These are the essentials of the Galilean Principle of Relativity, although it might be addedthat Galileo himself did not test this principle by experiment. For he states on the following page,
“it did not occur to me to put these observations to the test when I was voyaging.”
Some Relevant Science History leading to the Poincare-Lorentz Theory of Relativity
In 1675, after studying the eclipses of the Jupiter moon Io, which Galileo had discovered,Danish mathematician and astronomer Olaus Romer estimated that the velocity of light was
about 210,000 km/sec (about 90,000 km/sec less than today‟s value).
of 1684, the views of Isaac Newton, who was introduced in Chapter 1,
were in agreement with Galileo‟s Principle of Relativity. Newton also theorized
that visible light
was “corpuscular”, that is to say,
that a light beam was made up of a stream of small particles.In 1801, German physicist and astronomer Johann Georg Soldner (1776-1833) predictedthat the gravitational attraction of a heavenly body would have the effect of slightly bending
starlight that was passing near it. This supported Newton‟
s corpuscular theory of light.However, in 1803, English polymath Thomas Young (1773-1829) conducted the famousdouble-slit experiment, which indicated that light had some wave-like properties.During the n
ineteenth century, “the accumulation of exact knowledge about what Earth is
made of and how it moves had become so large that natural philosophy came to be called
„scientific‟ knowledge, and its specialized practitioners became known as “scientists.‟”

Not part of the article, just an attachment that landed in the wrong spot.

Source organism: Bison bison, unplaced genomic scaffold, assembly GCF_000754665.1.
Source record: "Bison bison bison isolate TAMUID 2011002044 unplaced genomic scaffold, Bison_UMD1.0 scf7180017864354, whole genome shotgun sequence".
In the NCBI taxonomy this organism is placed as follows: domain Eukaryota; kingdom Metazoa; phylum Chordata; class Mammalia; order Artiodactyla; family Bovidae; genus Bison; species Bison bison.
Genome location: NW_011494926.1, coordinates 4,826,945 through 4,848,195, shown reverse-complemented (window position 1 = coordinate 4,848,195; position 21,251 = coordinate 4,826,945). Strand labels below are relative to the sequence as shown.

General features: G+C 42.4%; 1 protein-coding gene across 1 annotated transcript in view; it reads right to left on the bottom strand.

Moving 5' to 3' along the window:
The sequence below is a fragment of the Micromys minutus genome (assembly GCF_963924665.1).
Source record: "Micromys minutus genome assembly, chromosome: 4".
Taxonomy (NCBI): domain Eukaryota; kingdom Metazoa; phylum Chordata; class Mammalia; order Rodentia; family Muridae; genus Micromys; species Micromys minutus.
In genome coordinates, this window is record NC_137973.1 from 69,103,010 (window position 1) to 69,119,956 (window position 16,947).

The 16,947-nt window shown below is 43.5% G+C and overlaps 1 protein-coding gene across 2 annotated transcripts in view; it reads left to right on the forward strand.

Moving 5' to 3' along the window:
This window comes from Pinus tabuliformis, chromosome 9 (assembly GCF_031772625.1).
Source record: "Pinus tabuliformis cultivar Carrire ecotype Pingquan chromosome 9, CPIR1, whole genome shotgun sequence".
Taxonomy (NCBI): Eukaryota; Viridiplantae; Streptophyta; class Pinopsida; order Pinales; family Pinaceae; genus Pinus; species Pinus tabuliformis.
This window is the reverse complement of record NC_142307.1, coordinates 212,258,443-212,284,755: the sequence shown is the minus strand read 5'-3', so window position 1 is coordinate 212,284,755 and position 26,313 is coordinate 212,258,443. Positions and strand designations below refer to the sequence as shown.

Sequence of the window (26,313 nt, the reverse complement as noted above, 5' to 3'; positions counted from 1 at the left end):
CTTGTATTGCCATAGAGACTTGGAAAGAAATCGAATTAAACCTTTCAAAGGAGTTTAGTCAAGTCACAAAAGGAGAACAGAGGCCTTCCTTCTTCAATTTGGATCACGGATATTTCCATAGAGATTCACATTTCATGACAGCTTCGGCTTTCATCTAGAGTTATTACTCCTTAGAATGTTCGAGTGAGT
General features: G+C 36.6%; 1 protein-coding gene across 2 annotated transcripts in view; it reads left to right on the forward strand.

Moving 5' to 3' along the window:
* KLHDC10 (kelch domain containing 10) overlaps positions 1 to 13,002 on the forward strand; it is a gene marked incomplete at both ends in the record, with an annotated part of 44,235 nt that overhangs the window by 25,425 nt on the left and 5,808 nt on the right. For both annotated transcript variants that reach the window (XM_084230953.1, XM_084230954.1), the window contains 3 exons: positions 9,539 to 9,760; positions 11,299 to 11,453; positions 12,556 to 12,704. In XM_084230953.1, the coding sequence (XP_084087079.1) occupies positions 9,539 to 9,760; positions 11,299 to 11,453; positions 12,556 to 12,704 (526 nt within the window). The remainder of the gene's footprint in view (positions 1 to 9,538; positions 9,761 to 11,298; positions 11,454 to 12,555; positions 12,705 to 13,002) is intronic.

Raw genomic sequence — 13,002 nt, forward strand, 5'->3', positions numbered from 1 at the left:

Later experiments, particularly by French scientist Augustin Fresnel,
wave theory of light.
In 1849, French physicist Armand Hippolyte Fizeau (1819-1896), measured the speed of light using a rapidly rotating toothed wheel and a mirror positioned more than five miles away.
He obtained a value of 313,300 km/sec, close to today‟s value of 299,792 km/ sec.
In 1851, Fizeau also found that when a beam of light is passed through flowing water, thevelocity of light is greater when it is flowing downstream with the flow, and lesser when it isflowing upstream against the flow.Beginning in the 1850s, a young Cambridge scientist J. Clerk Maxwell (1831-1879) (right) brought together the research of earlierscientists, such as Faraday and Ampere, and conducted many experiments of his own with electricity and magnetism. He found that electric and magneticfields travel through space in the form of waves approximately at the speed of light as it was then known. Because his estimate of the speed of theelectromagnetic field was so close to the estimated velocity of light, hesuggested that light was an electromagnetic wave. This observation supportedthe theory that light was a w
ave, not a particle. Maxwell‟s
equations werepublished in 1861 and form the foundation of modern electromagneticengineering and technology.
became a single word, not even
hyphenated.” And consistent with Galileo and Newt
on, and to later developments in science,
Maxwell once observed, “All our knowledge, both of time and place, is essentially relative.”
Thus, scientists came to look upon light as a wave that must be propagated like a wave inwater or like sound. As sound passes through air molecules, scientists theorized that there must
be some kind of a “Luminiferous Aether”
), a finer matter through which